Take the 2-minute tour ×
Stack Overflow is a question and answer site for professional and enthusiast programmers. It's 100% free, no registration required.

I am trying to link a user space library into a windows kernel driver. It has a reference to __iob_func which is part of "libcmt.lib" (user space library). I don't have access to this function in winddk. So, I am planning to define a stub for __iob_func which will try to emulate the same functionality as done in user space library.

Does anyone know what __iob_func do? I found the declaration of the function in the header files. But I am not sure what functionality it exactly does.

share|improve this question
I think iob_func returns a file descriptor to which things will be returned. –  agent.smith Jan 31 '12 at 19:40

1 Answer 1

up vote 3 down vote accepted

__iob_func() returns a pointer to the array of FILE descriptors that holds stdin, stdout, stderr and any FILE objects opened through the C runtime library. See the MSVC runtime library source _file.c.

If your user-space library code actually tries to do much with the C runtime, you'll probably run into a lot of headaches linking it into your kernel driver. Good luck.

share|improve this answer
Thanks. I could compile the driver with an empty stub defined for __iob_func. Library does use functions like strcpy, memcpy. But they are also part of winddk. So, I am good with that. Can you suggest a way to handle __iob_func(). Is there any function in winddk to which I can direct calls to __iob_func(). –  agent.smith Jan 31 '12 at 20:00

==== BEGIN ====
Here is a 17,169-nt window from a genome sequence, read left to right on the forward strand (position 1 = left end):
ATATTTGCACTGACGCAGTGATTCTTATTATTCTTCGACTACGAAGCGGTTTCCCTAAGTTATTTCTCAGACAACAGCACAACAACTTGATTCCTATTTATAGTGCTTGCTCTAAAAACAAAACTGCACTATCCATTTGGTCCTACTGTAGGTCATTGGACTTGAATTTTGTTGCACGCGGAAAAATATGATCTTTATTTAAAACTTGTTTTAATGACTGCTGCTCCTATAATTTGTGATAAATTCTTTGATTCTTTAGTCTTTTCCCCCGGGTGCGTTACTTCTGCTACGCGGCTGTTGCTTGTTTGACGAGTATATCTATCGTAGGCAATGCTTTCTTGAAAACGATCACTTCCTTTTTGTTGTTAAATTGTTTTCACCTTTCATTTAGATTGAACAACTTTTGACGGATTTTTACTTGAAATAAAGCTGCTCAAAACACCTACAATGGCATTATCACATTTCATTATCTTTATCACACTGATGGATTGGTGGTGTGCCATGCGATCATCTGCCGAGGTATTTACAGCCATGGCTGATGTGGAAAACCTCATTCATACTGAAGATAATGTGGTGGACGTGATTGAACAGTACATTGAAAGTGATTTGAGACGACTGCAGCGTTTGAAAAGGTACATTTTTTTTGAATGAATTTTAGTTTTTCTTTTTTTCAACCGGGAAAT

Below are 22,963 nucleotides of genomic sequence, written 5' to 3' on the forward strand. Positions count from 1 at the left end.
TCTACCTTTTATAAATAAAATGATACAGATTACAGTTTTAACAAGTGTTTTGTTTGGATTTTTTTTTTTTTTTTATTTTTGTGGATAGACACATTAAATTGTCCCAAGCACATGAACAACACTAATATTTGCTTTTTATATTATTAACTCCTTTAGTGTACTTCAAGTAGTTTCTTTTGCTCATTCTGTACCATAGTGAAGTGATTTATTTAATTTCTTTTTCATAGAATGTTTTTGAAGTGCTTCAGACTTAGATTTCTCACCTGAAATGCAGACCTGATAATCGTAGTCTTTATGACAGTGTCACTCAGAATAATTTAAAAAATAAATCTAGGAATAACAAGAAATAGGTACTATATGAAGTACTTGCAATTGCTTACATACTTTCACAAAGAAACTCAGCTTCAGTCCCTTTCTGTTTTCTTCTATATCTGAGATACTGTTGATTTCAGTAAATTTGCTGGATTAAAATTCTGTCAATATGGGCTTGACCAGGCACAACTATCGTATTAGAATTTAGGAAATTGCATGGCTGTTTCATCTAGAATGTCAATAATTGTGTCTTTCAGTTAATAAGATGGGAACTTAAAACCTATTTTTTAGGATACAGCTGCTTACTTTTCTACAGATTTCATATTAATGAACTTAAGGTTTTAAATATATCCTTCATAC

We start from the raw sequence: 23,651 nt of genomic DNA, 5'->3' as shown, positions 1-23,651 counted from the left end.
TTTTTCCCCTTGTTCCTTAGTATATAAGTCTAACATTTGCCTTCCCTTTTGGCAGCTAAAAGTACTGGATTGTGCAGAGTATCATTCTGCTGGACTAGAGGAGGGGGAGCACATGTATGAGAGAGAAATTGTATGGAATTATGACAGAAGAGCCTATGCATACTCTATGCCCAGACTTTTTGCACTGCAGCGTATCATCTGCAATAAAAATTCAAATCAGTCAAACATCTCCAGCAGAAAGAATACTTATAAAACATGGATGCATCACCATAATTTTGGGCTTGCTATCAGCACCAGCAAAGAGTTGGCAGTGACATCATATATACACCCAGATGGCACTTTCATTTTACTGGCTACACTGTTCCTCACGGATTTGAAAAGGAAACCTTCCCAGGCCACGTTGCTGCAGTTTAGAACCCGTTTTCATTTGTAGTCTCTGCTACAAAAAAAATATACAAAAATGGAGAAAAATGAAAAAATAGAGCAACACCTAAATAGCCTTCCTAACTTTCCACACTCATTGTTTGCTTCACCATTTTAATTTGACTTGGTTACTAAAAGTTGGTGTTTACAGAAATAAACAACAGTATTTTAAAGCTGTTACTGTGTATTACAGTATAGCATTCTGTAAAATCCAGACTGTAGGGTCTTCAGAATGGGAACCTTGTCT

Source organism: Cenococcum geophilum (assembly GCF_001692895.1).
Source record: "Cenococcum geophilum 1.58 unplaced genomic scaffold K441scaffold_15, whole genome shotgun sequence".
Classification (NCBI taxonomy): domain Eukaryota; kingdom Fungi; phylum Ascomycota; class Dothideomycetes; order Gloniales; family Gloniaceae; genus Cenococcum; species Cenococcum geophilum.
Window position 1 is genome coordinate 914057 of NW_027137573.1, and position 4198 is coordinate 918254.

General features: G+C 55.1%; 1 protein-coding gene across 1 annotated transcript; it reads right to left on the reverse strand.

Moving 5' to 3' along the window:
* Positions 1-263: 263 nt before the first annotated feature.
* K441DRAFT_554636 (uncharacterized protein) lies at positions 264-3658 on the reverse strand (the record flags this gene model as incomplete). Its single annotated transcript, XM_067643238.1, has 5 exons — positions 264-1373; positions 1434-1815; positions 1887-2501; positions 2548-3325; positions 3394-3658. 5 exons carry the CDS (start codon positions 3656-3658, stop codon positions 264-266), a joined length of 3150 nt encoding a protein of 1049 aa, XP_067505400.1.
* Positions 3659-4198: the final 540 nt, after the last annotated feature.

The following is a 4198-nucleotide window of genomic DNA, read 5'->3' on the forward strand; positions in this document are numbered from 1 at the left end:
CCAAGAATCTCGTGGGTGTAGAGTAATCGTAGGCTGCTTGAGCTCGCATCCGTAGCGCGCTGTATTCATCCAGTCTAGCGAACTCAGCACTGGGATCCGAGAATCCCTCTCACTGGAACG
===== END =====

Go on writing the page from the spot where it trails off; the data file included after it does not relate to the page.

I wouldn't expect there to be anything corresponding to __iob_func() in the DDK/kernel since the kernel doesn't use C runtime FILE objects. I'd just try returning NULL from your stub and see if anything crashes from trying to actually use it. If something does use it, there would need to be some analysis done for how to resolve that problem. –  Michael Burr Jan 31 '12 at 20:17
Thanks. By returning a NULL pointer, things seem to work. I do understand that there can be some hidden problem which will surface once I touch part of the code which uses it. –  agent.smith Feb 1 '12 at 0:48

Your Answer


By posting your answer, you agree to the privacy policy and terms of service.

Not the answer you're looking for? Browse other questions tagged or ask your own question.